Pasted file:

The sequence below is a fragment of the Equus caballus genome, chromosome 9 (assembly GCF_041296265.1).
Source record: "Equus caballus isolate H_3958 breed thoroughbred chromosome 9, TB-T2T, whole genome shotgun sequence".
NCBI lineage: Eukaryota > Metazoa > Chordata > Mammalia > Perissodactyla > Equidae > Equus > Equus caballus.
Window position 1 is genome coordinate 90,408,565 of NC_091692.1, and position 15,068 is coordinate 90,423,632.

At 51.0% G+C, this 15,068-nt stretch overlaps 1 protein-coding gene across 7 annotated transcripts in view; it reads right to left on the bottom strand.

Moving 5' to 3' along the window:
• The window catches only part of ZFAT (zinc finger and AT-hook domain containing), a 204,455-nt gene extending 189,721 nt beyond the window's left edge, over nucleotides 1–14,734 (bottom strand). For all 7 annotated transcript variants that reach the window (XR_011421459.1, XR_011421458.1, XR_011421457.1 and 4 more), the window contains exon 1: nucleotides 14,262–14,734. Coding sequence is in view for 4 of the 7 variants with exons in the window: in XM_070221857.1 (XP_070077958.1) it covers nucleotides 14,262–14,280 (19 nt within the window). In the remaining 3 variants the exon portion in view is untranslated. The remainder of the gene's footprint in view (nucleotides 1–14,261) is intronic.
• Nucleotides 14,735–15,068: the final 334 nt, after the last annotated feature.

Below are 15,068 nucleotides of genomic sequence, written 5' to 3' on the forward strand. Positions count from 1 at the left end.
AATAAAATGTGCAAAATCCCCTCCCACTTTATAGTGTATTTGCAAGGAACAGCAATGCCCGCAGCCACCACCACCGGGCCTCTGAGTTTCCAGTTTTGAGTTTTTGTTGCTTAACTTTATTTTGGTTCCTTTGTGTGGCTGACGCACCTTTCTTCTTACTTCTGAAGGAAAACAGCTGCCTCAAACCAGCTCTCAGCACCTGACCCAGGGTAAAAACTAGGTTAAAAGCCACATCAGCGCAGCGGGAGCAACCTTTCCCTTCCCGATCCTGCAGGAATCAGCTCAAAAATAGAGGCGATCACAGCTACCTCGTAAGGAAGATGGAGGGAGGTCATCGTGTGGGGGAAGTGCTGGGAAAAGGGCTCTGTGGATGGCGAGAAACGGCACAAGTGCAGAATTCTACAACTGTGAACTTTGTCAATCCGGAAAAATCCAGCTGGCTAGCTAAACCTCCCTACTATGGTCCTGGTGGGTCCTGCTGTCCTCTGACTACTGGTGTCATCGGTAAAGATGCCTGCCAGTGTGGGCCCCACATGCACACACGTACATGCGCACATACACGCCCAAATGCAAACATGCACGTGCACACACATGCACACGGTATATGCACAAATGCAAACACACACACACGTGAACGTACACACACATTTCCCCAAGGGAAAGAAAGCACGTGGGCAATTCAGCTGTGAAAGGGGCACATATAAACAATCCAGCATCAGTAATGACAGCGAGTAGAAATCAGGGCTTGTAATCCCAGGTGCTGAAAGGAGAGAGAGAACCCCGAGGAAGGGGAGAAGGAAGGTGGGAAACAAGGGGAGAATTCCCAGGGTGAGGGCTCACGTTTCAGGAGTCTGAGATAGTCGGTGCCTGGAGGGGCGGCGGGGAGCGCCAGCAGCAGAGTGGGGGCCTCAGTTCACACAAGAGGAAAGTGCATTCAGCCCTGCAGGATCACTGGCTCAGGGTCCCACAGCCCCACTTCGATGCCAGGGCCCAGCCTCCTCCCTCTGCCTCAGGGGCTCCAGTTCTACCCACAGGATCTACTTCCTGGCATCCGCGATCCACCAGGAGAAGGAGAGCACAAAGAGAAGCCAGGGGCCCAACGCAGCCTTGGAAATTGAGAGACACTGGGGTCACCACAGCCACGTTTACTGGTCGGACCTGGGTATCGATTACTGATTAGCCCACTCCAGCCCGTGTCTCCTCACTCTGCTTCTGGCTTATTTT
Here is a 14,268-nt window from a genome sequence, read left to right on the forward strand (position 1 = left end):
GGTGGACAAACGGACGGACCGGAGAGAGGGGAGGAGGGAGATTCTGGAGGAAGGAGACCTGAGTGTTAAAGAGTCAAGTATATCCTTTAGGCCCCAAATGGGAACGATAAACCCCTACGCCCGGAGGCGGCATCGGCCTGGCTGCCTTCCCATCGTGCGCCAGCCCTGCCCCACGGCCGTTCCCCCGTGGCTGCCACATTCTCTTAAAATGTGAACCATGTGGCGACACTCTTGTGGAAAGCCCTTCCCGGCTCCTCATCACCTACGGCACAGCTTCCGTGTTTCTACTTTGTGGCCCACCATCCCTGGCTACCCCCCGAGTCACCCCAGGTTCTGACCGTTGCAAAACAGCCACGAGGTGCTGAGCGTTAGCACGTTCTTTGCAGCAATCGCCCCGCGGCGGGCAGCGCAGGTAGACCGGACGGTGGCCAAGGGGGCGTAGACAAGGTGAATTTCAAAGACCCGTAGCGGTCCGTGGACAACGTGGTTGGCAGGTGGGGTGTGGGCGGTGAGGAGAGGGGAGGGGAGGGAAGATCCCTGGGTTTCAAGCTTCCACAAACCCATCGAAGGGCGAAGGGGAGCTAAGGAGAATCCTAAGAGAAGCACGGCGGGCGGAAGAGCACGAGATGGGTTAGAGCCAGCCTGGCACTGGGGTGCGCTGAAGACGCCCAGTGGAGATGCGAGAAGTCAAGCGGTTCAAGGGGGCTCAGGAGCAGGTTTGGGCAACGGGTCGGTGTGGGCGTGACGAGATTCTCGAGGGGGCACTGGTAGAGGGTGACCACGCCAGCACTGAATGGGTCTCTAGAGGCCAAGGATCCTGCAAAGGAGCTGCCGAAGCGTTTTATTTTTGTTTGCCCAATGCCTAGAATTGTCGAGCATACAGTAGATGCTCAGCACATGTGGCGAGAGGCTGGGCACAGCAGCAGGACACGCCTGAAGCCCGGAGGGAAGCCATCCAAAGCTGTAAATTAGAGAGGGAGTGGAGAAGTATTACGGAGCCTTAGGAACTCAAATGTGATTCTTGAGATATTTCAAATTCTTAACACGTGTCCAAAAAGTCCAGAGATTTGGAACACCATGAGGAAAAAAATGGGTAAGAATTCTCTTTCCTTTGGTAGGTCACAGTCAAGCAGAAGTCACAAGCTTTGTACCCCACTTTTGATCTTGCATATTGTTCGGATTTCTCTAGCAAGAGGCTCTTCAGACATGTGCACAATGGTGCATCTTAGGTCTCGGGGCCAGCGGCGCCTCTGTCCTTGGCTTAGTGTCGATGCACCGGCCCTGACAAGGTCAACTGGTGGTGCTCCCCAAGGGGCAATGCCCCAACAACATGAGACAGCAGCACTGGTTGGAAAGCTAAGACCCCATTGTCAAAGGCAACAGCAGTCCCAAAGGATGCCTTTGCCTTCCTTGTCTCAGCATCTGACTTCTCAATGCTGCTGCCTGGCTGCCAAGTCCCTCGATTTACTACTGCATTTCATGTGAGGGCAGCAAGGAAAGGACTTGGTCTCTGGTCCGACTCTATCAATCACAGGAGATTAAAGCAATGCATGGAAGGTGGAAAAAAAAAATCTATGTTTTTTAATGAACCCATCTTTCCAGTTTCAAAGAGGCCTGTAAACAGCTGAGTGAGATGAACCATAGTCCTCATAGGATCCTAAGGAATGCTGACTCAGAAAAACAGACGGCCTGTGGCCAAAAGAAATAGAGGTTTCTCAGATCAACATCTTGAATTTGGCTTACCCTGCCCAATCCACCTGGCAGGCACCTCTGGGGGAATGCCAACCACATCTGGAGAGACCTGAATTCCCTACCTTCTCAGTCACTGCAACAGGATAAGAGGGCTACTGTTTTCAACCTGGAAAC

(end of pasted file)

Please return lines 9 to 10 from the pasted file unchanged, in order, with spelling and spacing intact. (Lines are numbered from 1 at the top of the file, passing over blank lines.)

Below are 15,068 nucleotides of genomic sequence, written 5' to 3' on the forward strand. Positions count from 1 at the left end.
AATAAAATGTGCAAAATCCCCTCCCACTTTATAGTGTATTTGCAAGGAACAGCAATGCCCGCAGCCACCACCACCGGGCCTCTGAGTTTCCAGTTTTGAGTTTTTGTTGCTTAACTTTATTTTGGTTCCTTTGTGTGGCTGACGCACCTTTCTTCTTACTTCTGAAGGAAAACAGCTGCCTCAAACCAGCTCTCAGCACCTGACCCAGGGTAAAAACTAGGTTAAAAGCCACATCAGCGCAGCGGGAGCAACCTTTCCCTTCCCGATCCTGCAGGAATCAGCTCAAAAATAGAGGCGATCACAGCTACCTCGTAAGGAAGATGGAGGGAGGTCATCGTGTGGGGGAAGTGCTGGGAAAAGGGCTCTGTGGATGGCGAGAAACGGCACAAGTGCAGAATTCTACAACTGTGAACTTTGTCAATCCGGAAAAATCCAGCTGGCTAGCTAAACCTCCCTACTATGGTCCTGGTGGGTCCTGCTGTCCTCTGACTACTGGTGTCATCGGTAAAGATGCCTGCCAGTGTGGGCCCCACATGCACACACGTACATGCGCACATACACGCCCAAATGCAAACATGCACGTGCACACACATGCACACGGTATATGCACAAATGCAAACACACACACACGTGAACGTACACACACATTTCCCCAAGGGAAAGAAAGCACGTGGGCAATTCAGCTGTGAAAGGGGCACATATAAACAATCCAGCATCAGTAATGACAGCGAGTAGAAATCAGGGCTTGTAATCCCAGGTGCTGAAAGGAGAGAGAGAACCCCGAGGAAGGGGAGAAGGAAGGTGGGAAACAAGGGGAGAATTCCCAGGGTGAGGGCTCACGTTTCAGGAGTCTGAGATAGTCGGTGCCTGGAGGGGCGGCGGGGAGCGCCAGCAGCAGAGTGGGGGCCTCAGTTCACACAAGAGGAAAGTGCATTCAGCCCTGCAGGATCACTGGCTCAGGGTCCCACAGCCCCACTTCGATGCCAGGGCCCAGCCTCCTCCCTCTGCCTCAGGGGCTCCAGTTCTACCCACAGGATCTACTTCCTGGCATCCGCGATCCACCAGGAGAAGGAGAGCACAAAGAGAAGCCAGGGGCCCAACGCAGCCTTGGAAATTGAGAGACACTGGGGTCACCACAGCCACGTTTACTGGTCGGACCTGGGTATCGATTACTGATTAGCCCACTCCAGCCCGTGTCTCCTCACTCTGCTTCTGGCTTATTTT